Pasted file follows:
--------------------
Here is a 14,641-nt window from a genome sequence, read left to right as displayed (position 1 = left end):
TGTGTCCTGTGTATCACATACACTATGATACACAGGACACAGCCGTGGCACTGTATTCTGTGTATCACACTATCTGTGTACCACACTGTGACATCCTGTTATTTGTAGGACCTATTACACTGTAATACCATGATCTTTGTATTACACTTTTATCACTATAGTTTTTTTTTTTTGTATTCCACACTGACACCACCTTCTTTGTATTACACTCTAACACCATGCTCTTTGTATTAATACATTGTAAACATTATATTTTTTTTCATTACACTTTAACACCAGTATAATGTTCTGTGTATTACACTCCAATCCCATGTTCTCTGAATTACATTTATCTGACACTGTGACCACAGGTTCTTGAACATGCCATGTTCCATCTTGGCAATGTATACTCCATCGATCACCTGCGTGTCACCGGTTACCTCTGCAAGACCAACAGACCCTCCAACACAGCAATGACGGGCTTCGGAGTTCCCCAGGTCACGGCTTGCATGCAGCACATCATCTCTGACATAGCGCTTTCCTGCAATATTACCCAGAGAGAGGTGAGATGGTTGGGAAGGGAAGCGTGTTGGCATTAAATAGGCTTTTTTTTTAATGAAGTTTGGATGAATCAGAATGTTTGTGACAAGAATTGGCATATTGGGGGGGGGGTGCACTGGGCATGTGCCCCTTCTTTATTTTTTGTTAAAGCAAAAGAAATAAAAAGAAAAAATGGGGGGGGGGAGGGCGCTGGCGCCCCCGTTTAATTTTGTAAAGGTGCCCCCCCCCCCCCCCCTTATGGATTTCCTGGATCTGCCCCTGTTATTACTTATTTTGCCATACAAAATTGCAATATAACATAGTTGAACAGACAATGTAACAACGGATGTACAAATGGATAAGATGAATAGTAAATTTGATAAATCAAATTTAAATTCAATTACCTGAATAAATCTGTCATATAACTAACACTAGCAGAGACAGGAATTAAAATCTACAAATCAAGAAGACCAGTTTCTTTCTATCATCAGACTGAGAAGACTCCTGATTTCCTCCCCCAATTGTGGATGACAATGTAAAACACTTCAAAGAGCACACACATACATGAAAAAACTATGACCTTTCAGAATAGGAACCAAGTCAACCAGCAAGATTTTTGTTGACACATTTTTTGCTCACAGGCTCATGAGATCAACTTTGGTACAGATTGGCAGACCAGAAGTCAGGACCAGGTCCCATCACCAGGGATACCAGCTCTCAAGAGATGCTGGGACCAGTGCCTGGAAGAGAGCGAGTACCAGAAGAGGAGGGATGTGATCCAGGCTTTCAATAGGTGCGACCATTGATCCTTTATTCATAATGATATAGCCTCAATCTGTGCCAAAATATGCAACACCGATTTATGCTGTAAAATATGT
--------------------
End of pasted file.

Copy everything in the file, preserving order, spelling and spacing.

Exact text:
Here is a 14,641-nt window from a genome sequence, read left to right as displayed (position 1 = left end):
TGTGTCCTGTGTATCACATACACTATGATACACAGGACACAGCCGTGGCACTGTATTCTGTGTATCACACTATCTGTGTACCACACTGTGACATCCTGTTATTTGTAGGACCTATTACACTGTAATACCATGATCTTTGTATTACACTTTTATCACTATAGTTTTTTTTTTTTGTATTCCACACTGACACCACCTTCTTTGTATTACACTCTAACACCATGCTCTTTGTATTAATACATTGTAAACATTATATTTTTTTTCATTACACTTTAACACCAGTATAATGTTCTGTGTATTACACTCCAATCCCATGTTCTCTGAATTACATTTATCTGACACTGTGACCACAGGTTCTTGAACATGCCATGTTCCATCTTGGCAATGTATACTCCATCGATCACCTGCGTGTCACCGGTTACCTCTGCAAGACCAACAGACCCTCCAACACAGCAATGACGGGCTTCGGAGTTCCCCAGGTCACGGCTTGCATGCAGCACATCATCTCTGACATAGCGCTTTCCTGCAATATTACCCAGAGAGAGGTGAGATGGTTGGGAAGGGAAGCGTGTTGGCATTAAATAGGCTTTTTTTTTAATGAAGTTTGGATGAATCAGAATGTTTGTGACAAGAATTGGCATATTGGGGGGGGGGTGCACTGGGCATGTGCCCCTTCTTTATTTTTTGTTAAAGCAAAAGAAATAAAAAGAAAAAATGGGGGGGGGGAGGGCGCTGGCGCCCCCGTTTAATTTTGTAAAGGTGCCCCCCCCCCCCCCCCTTATGGATTTCCTGGATCTGCCCCTGTTATTACTTATTTTGCCATACAAAATTGCAATATAACATAGTTGAACAGACAATGTAACAACGGATGTACAAATGGATAAGATGAATAGTAAATTTGATAAATCAAATTTAAATTCAATTACCTGAATAAATCTGTCATATAACTAACACTAGCAGAGACAGGAATTAAAATCTACAAATCAAGAAGACCAGTTTCTTTCTATCATCAGACTGAGAAGACTCCTGATTTCCTCCCCCAATTGTGGATGACAATGTAAAACACTTCAAAGAGCACACACATACATGAAAAAACTATGACCTTTCAGAATAGGAACCAAGTCAACCAGCAAGATTTTTGTTGACACATTTTTTGCTCACAGGCTCATGAGATCAACTTTGGTACAGATTGGCAGACCAGAAGTCAGGACCAGGTCCCATCACCAGGGATACCAGCTCTCAAGAGATGCTGGGACCAGTGCCTGGAAGAGAGCGAGTACCAGAAGAGGAGGGATGTGATCCAGGCTTTCAATAGGTGCGACCATTGATCCTTTATTCATAATGATATAGCCTCAATCTGTGCCAAAATATGCAACACCGATTTATGCTGTAAAATATGT